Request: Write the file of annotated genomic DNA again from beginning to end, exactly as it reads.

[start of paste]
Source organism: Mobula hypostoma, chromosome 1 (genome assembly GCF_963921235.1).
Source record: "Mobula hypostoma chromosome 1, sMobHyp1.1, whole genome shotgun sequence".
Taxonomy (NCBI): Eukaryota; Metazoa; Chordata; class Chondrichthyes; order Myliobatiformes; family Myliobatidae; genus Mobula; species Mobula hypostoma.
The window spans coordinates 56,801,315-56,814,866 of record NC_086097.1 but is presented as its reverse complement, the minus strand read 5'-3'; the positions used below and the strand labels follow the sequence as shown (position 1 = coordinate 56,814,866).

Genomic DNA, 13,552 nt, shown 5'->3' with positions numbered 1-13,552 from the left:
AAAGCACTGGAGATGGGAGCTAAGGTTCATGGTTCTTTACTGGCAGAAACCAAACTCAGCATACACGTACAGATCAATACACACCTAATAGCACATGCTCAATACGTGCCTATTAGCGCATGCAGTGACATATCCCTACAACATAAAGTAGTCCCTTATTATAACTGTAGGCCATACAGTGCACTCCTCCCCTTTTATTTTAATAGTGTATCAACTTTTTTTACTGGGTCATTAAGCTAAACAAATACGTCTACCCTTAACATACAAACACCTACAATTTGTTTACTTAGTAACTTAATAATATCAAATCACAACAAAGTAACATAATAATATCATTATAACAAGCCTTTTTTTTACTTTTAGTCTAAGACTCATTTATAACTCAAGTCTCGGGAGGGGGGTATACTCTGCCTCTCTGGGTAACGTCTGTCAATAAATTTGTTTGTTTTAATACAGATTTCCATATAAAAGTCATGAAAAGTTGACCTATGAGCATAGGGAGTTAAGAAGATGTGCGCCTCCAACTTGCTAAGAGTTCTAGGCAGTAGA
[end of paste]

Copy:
Source organism: Mobula hypostoma, chromosome 1 (genome assembly GCF_963921235.1).
Source record: "Mobula hypostoma chromosome 1, sMobHyp1.1, whole genome shotgun sequence".
Taxonomy (NCBI): Eukaryota; Metazoa; Chordata; class Chondrichthyes; order Myliobatiformes; family Myliobatidae; genus Mobula; species Mobula hypostoma.
The window spans coordinates 56,801,315-56,814,866 of record NC_086097.1 but is presented as its reverse complement, the minus strand read 5'-3'; the positions used below and the strand labels follow the sequence as shown (position 1 = coordinate 56,814,866).

Genomic DNA, 13,552 nt, shown 5'->3' with positions numbered 1-13,552 from the left:
AAAGCACTGGAGATGGGAGCTAAGGTTCATGGTTCTTTACTGGCAGAAACCAAACTCAGCATACACGTACAGATCAATACACACCTAATAGCACATGCTCAATACGTGCCTATTAGCGCATGCAGTGACATATCCCTACAACATAAAGTAGTCCCTTATTATAACTGTAGGCCATACAGTGCACTCCTCCCCTTTTATTTTAATAGTGTATCAACTTTTTTTACTGGGTCATTAAGCTAAACAAATACGTCTACCCTTAACATACAAACACCTACAATTTGTTTACTTAGTAACTTAATAATATCAAATCACAACAAAGTAACATAATAATATCATTATAACAAGCCTTTTTTTTACTTTTAGTCTAAGACTCATTTATAACTCAAGTCTCGGGAGGGGGGTATACTCTGCCTCTCTGGGTAACGTCTGTCAATAAATTTGTTTGTTTTAATACAGATTTCCATATAAAAGTCATGAAAAGTTGACCTATGAGCATAGGGAGTTAAGAAGATGTGCGCCTCCAACTTGCTAAGAGTTCTAGGCAGTAGA